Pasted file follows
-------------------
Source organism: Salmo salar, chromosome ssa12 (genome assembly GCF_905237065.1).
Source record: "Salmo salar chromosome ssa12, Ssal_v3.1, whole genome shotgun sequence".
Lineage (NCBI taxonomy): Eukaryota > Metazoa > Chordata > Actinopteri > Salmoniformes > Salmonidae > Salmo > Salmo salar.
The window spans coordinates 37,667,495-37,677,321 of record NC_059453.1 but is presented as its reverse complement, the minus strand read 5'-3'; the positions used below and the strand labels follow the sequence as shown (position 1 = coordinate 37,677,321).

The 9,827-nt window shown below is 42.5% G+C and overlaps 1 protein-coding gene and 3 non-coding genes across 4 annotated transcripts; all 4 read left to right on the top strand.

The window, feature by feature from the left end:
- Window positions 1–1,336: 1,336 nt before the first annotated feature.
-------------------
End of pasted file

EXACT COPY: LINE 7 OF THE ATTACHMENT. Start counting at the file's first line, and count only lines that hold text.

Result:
- Window positions 1–1,336: 1,336 nt before the first annotated feature.